Libya govt forces overrun Tripoli militia headquarters

A damaged van lies on a road in the Hay Al-Andalus neighborhood of the Libyan capital Tripoli following clashes between rival armed groups. (AFP)
Updated 16 March 2017
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Libya govt forces overrun Tripoli militia headquarters

TRIPOLI: Forces loyal to Libya’s UN-backed unity government seized the headquarters of a rival militia on Wednesday in a third day of intense fighting for control of Tripoli.

The capital has seen exchanges of rocket and artillery fire between unity government forces and a militia loyal to former Prime Minister Khalifa Ghweil.
Since taking power from Ghweil’s administration in March 2016, the Government of National Accord (GNA) has secured the backing of powerful militias in the capital, but some districts remain outside its control.
Ghweil refuses to recognize the GNA’s authority.
Government forces launched an assault on his headquarters in the Guest Palace, a complex of luxury villas in the city center, and overran it after heavy fighting.
“It’s over. Ghweil’s forces have pulled out and GNA forces have taken control of the area,” a witness told AFP.
A security source confirmed the militia’s withdrawal, but had no immediate word on any casualties.
It was the third straight day of fighting between government forces and the militia, who are mainly drawn from Ghweil’s hometown, third city Misrata.
Gunfire and explosions were heard from multiple parts of the capital.
A rocket hit the Al-Khadhra Hospital without causing any casualties, a medic said.
Gunmen stormed the headquarters of Al-Nabaa television, a privately owned channel known for its conservative leanings, witnesses said.
The channel remained off the air on Wednesday. The fighting brought life in the capital to a standstill, with schools and shops closed.
UN Libya envoy Martin Kobler on Tuesday tweeted an appeal for an “immediate cease-fire,” saying the fighting put civilians at “grave risk.”
Clashes erupted in the neighborhoods of Hay Al-Andalus and Gargaresh on Monday evening, prompting the government to deploy tanks.
Tripoli’s GNA-allied police said security forces in Tripoli were battling “outlaw groups that are destabilizing security and inciting chaos.”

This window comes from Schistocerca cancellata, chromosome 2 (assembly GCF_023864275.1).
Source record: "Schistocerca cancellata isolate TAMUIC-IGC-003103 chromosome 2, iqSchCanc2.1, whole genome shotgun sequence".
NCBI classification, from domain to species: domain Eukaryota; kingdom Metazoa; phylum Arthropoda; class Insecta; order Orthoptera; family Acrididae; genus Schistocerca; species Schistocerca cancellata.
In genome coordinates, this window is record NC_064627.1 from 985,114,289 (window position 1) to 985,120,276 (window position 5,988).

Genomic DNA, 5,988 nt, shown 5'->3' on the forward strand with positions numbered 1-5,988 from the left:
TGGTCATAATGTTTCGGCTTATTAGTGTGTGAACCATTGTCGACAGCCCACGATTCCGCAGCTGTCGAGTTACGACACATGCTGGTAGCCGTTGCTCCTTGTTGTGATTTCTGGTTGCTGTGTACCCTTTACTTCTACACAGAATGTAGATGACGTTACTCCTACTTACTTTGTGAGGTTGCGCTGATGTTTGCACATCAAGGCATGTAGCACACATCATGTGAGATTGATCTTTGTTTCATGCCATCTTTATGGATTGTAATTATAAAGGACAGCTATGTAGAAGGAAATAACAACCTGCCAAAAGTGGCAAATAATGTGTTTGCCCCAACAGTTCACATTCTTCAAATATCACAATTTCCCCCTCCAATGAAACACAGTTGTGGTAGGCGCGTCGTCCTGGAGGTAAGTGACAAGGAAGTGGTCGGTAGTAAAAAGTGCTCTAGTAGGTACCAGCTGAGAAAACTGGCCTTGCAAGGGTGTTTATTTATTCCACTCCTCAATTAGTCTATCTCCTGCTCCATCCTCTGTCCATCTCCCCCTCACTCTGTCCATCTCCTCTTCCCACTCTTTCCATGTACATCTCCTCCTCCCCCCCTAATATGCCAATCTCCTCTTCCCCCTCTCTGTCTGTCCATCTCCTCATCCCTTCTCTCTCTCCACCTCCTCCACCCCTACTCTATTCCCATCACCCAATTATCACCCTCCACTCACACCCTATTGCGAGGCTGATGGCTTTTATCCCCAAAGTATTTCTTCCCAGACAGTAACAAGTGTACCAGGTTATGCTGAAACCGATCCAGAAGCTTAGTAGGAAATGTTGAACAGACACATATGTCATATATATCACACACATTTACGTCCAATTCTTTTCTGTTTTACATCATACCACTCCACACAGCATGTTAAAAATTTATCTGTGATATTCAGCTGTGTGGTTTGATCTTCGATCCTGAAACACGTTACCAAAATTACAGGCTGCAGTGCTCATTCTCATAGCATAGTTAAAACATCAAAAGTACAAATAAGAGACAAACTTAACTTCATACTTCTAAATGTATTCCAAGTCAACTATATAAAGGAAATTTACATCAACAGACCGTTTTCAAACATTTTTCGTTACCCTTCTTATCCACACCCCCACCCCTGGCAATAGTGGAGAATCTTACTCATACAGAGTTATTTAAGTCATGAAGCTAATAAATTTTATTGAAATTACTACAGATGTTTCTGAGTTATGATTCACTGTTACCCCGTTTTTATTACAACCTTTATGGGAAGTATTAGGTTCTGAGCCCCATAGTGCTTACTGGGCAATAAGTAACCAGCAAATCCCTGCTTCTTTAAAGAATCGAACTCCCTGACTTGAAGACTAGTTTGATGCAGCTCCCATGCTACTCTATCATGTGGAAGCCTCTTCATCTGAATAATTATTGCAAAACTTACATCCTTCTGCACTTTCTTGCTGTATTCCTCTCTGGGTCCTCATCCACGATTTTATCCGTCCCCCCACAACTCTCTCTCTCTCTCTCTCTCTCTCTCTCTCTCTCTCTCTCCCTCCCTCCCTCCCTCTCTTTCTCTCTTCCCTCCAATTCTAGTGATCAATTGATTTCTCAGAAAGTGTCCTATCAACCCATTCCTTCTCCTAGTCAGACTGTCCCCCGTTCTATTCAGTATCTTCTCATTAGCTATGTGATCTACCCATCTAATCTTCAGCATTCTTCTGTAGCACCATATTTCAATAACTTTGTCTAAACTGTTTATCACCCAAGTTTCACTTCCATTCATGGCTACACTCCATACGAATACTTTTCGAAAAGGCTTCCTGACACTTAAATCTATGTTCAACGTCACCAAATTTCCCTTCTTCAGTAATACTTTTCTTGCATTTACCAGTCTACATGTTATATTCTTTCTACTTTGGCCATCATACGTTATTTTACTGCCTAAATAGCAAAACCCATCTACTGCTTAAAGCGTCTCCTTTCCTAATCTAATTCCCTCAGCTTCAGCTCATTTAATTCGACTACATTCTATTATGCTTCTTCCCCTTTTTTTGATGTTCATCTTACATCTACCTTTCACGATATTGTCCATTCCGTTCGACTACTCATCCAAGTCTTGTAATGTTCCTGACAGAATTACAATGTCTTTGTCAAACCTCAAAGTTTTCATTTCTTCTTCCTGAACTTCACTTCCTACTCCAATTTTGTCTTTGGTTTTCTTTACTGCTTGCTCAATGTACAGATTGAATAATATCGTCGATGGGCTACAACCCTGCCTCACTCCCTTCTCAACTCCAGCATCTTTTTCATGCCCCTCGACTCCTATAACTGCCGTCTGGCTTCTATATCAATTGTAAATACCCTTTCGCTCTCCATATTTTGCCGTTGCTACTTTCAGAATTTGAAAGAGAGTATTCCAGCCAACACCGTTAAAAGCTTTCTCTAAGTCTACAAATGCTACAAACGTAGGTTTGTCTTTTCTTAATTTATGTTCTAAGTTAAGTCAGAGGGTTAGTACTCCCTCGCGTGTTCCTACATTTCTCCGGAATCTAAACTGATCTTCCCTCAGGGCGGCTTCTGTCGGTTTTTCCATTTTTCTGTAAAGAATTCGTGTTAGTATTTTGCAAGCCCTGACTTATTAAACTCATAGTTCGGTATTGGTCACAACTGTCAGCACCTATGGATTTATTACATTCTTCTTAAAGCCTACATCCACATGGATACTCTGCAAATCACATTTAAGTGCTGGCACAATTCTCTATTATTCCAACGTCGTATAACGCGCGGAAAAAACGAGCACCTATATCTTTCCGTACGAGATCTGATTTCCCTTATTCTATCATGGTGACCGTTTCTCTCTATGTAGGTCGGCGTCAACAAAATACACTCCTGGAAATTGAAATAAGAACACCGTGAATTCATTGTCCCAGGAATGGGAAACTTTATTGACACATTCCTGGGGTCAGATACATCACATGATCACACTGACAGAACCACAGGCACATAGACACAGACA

“It was our duty to eradicate them and fight them to stabilize the capital,” the police added.
Heavy fighting has also rocked the east of Libya where forces loyal to military strongman Khalifa Haftar announced their recapture of two key oil ports on Tuesday.


Beirut praises ‘progress’ on maritime border dispute

Updated 21 May 2019
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Beirut praises ‘progress’ on maritime border dispute

  • Israel and Lebanon both claim ownership of an 860-square-kilometer area of the Mediterranean Sea.
  • Lebanon insists that the area lies within its economic zone and refuses to give up a single part of it

BEIRUT: Lebanon has hinted that progress is being made in efforts to resolve its maritime border dispute with Israel following the return of a US mediator from talks with Israeli officials.

US Deputy Assistant Secretary of State for Near Eastern Affairs David Satterfield returned to Lebanon following talks in Israel where he outlined Lebanese demands regarding the disputed area and the mechanism to reach a settlement.

The US mediator has signaled a new push to resolve the dispute after meetings with both Lebanese and Israeli officials.

Israel and Lebanon both claim ownership of an 860-square-kilometer area of the Mediterranean Sea. Lebanon hopes to begin offshore oil and gas production in the offshore Block 9 as it grapples with an economic crisis.

A source close to Parliament Speaker Nabih Berri, who met with Satterfield on Monday after his return to Lebanon, told Arab News that “there is progress in the efforts, but the discussion is not yet over.” He did not provide further details.

Sources close to the Lebanese presidency confirmed that Lebanon is counting on the US to help solve the demarcation dispute and would like to accelerate the process to allow exploration for oil and gas to begin in the disputed area.

Companies that will handle the exploration require stability in the area before they start working, the sources said.

Previous efforts by Satterfield to end the dispute failed in 2012 and again last year after Lebanon rejected a proposal by US diplomat Frederick Hoff that offered 65 percent of the disputed area to Lebanon and 35 percent to Israel. Lebanon insisted that the area lies within its economic zone and refused to give up a single part of it.

Satterfield has acknowledged Lebanon’s ownership of around 500 sq km of the disputed 850 sq km area.

Lebanon renewed its commitment to a mechanism for setting the negotiations in motion, including the formation of a tripartite committee with representatives of Lebanon, Israel and the UN, in addition to the participation of the US mediator. Beirut also repeated its refusal to negotiate directly with Israel.

Two months ago, Lebanon launched a marine environmental survey in blocks 4 and 9 in Lebanese waters to allow a consortium of French, Italian and Russian companies to begin oil and gas exploration in the area.